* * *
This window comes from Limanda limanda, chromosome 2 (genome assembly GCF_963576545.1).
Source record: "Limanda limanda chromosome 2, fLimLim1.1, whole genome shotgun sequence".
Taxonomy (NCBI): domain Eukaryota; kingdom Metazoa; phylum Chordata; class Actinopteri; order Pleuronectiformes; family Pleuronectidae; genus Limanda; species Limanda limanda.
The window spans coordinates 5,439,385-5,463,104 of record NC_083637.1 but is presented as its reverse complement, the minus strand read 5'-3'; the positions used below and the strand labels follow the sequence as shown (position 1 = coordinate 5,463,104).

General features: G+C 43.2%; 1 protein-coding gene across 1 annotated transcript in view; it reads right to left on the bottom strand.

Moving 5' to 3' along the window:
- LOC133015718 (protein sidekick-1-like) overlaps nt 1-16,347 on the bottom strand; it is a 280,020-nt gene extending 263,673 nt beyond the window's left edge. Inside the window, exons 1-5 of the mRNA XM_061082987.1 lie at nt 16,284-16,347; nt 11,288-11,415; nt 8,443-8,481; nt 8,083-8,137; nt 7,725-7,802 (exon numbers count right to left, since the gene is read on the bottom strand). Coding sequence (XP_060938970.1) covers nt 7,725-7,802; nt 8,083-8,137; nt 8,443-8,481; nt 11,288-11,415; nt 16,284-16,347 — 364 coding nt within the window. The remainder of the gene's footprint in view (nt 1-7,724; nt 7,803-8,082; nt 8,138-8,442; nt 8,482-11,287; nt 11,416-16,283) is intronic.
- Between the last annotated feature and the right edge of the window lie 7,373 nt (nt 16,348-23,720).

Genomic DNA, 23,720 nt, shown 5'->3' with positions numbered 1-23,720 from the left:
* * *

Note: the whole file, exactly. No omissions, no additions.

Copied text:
This window comes from Limanda limanda, chromosome 2 (genome assembly GCF_963576545.1).
Source record: "Limanda limanda chromosome 2, fLimLim1.1, whole genome shotgun sequence".
Taxonomy (NCBI): domain Eukaryota; kingdom Metazoa; phylum Chordata; class Actinopteri; order Pleuronectiformes; family Pleuronectidae; genus Limanda; species Limanda limanda.
The window spans coordinates 5,439,385-5,463,104 of record NC_083637.1 but is presented as its reverse complement, the minus strand read 5'-3'; the positions used below and the strand labels follow the sequence as shown (position 1 = coordinate 5,463,104).

General features: G+C 43.2%; 1 protein-coding gene across 1 annotated transcript in view; it reads right to left on the bottom strand.

Moving 5' to 3' along the window:
- LOC133015718 (protein sidekick-1-like) overlaps nt 1-16,347 on the bottom strand; it is a 280,020-nt gene extending 263,673 nt beyond the window's left edge. Inside the window, exons 1-5 of the mRNA XM_061082987.1 lie at nt 16,284-16,347; nt 11,288-11,415; nt 8,443-8,481; nt 8,083-8,137; nt 7,725-7,802 (exon numbers count right to left, since the gene is read on the bottom strand). Coding sequence (XP_060938970.1) covers nt 7,725-7,802; nt 8,083-8,137; nt 8,443-8,481; nt 11,288-11,415; nt 16,284-16,347 — 364 coding nt within the window. The remainder of the gene's footprint in view (nt 1-7,724; nt 7,803-8,082; nt 8,138-8,442; nt 8,482-11,287; nt 11,416-16,283) is intronic.
- Between the last annotated feature and the right edge of the window lie 7,373 nt (nt 16,348-23,720).

Genomic DNA, 23,720 nt, shown 5'->3' with positions numbered 1-23,720 from the left: